We are having some real issues with Zoom calls. They mainly occur when we have more than 5 people on a call at the church. For example, we have had several staff meetings where 9 people are onsite and 50 are offsite. Everyone onsite reports a horrible connection and everyone offsite says their experience was fine except while trying to watch the participants at the church. Most ministries have now decided to host Zoom meetings from home to make sure they have good quality meetings. General video streaming seems to work fine and I rarely if ever have complaints about it. The issue happens inside and outside in all rooms all over the building. It also seems to happen with Teams as well.
Things that I have tried include: rebooting, different DNS, isp support calls on speed, Fortinet support calls (on speed and efficiency of the firewall, QoS policies set up properly, logging shut off, filtering shut off), 3rd party network colleagues with great advice, wifi QoS, researching the internet for similar issues but only found a few and they mostly suggested get a faster connection. Even with QoS on, it doesn’t seem to have helped and with traffic so low (only 9 users in the office) there isn’t much competition for priority anyway.
We have a fiber internet connection at 1G/1G
We have a Fortinet firewall (about 5yrs old) that supports up to 400mbps throughput
Our wired speed tests are typically about 400mbps down and 600mbps up.
Wireless speed tests vary but are normally 100/200 on 5Ghz.
All switches are connected at 1G speeds and I can successfully verify that across the network on wired devices.
What would you do next if you were me?
Hire a Fortinet certified engineer?
Replace the firewall?
Am I forgetting something easy?
Has anyone else out there seen anything like this?
Thanks in advance for any and all suggestions. I am open to anything at this point.
It sounds to me like a contention/bottleneck issue of some form. If all your users are on WiFi, they will be contending for the same bandwidth, which will struggle for capacity. I would suggest two tests to run:
1/ run a bandwidth speed check (www.speedtest.net) on each offending device individually.
2/ run the same test on ALL internal machines simultaneously (e.g. trigger them all at the same time to force contention for bandwidth during the test)
3/ compare the above results. If this shows up a problem, then it should help you highlight where the internal contention issue is.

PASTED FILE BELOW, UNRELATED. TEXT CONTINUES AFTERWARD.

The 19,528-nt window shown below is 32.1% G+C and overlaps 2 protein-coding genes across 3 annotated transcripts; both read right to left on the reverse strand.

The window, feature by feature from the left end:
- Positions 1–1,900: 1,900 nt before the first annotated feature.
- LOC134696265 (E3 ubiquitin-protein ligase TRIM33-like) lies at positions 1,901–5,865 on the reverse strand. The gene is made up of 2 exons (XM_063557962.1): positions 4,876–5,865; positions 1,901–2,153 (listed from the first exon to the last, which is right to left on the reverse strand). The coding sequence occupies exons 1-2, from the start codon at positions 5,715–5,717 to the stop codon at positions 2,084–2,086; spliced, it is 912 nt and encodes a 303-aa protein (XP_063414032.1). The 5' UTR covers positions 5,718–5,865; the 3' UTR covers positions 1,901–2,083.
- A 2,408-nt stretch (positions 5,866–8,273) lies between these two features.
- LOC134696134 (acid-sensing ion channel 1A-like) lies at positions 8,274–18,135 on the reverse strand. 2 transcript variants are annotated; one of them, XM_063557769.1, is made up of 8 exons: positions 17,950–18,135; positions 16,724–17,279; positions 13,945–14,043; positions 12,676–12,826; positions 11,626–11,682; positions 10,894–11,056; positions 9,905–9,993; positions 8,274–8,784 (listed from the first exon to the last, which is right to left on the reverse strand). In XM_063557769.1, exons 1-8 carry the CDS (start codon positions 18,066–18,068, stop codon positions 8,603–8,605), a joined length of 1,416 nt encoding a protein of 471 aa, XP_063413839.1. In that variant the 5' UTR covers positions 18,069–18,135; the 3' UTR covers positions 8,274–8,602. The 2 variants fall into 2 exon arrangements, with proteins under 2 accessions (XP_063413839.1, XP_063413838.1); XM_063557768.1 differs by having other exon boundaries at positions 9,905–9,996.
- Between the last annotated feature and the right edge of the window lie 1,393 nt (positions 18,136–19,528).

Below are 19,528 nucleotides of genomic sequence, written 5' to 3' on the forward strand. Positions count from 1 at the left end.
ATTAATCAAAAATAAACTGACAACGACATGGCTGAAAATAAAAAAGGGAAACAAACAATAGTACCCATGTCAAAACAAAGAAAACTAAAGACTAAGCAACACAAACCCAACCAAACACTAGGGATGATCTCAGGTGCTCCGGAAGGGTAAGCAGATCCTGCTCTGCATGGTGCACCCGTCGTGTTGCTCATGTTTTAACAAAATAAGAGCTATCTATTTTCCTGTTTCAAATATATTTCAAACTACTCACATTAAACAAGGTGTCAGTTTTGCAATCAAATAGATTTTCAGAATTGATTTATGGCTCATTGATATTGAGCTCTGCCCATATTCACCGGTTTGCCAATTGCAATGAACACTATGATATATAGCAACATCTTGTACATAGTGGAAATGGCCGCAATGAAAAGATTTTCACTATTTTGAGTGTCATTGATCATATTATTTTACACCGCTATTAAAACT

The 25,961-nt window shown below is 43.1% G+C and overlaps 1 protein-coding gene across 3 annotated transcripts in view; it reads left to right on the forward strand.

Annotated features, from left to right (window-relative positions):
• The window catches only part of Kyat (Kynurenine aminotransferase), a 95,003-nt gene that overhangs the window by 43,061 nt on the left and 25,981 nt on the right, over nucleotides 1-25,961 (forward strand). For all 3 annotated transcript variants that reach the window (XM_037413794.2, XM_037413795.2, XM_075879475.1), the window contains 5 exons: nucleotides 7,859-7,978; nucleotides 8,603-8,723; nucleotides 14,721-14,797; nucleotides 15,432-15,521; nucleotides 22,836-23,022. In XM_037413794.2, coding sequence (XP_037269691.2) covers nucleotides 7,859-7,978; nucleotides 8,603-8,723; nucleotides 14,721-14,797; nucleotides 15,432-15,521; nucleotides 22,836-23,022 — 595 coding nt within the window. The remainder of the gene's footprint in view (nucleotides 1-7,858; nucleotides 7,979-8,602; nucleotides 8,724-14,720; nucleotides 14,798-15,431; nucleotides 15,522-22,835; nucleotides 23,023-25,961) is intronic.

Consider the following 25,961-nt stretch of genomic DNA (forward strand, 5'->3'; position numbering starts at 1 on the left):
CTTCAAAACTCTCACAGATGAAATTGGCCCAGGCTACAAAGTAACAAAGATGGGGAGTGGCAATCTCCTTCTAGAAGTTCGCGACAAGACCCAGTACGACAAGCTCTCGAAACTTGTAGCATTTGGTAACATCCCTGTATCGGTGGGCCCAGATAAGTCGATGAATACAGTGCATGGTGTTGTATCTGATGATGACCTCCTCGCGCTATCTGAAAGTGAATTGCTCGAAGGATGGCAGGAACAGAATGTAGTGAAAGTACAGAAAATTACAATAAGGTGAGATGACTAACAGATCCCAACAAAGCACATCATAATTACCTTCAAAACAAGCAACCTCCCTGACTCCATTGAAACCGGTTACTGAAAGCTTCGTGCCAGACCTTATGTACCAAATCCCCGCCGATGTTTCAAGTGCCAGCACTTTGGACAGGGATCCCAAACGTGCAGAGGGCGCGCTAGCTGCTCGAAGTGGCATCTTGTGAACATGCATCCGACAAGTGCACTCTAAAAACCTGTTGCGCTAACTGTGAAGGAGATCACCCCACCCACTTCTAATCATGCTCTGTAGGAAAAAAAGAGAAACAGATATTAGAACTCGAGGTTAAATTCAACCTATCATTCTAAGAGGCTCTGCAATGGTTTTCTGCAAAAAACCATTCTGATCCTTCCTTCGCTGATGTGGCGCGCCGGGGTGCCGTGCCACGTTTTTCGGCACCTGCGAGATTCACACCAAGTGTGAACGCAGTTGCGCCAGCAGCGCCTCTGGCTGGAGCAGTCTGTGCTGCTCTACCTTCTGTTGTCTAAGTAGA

4/ if the above draws a blank, run a test Zoom call on all your offending internal devices adding on user at a time until you get the issue arise. At the same time, find a way to monitor the bandwidth through your router to see how much bandwidth is consumed per user. Do this test twice, once for all Zoom users on hardwire Ethernet connections and again with all Zoom users on your 5GHz WiFi.
Publish your results back here so we can advise further.
My suspicion is that Zoom may have a limit as to how much bandwidth they put to a given IP address. Thus if you have multiple Zoom users behind a single IP (as you will have behind your NAT firewall), then it may be necessary to send the results to Zoom to investigate further and make adjustments to their platform. However, before doing that you need to be certain it is not an internal networking issue.
I am also wondering if anyone has that many participants behind the same firewall? Or if there is some limit like what Russ mentioned. That does seem possible as well. I will look into that and see if we can get it raised if there is one. Good thoughts.
Our school has used Zoom with participants both on and off site, with less bandwidth than you have with no problems.
Several things come to mind:
The firewall may be doing some App restrictions (not content filtering) that can interfere with software like this. Look under Proxy apps and under IM apps. I had to unblock something in IM to get Google Meet to work.
If the users are on WiFi, the controller could be doing something to limit bandwidth per user or some application blocking.
Try putting affected users on wired network, if that helps, problem may be in WiFi.
I doubt if the problem is overall bandwidth. I run an entire school on much less than that, and we have over 100 Chromebooks, plus teacher and staff computers, cloud based software, etc. and have bandwidth to spare.
I’m telling you, they could tell me what brand sound card the guy having trouble was using. They could tell he was on wifi when he lied and told me it was wired and they could tell it was downloading updates.
I just realized I never tied this up with a nice neat bow. I resolved this back in Spring but forgot to give an update here. The issue was for wired and wireless Zoom calls and we couldn’t get more than 7 on at a time for our whole network.
After trying to add every policy in the book for Zoom and Teams I had the issue narrowed down to the firewall hardware itself. I figured at 6 years old it was just a little long in the tooth even though it should have been able to handle the load. After upgrading to the latest model everything started working tremendously well. I think we have had up to 50+ Zooms call at one time now. The old model and the new model running the same firmware with dramatically different results. Thanks for all of the suggestions along the way.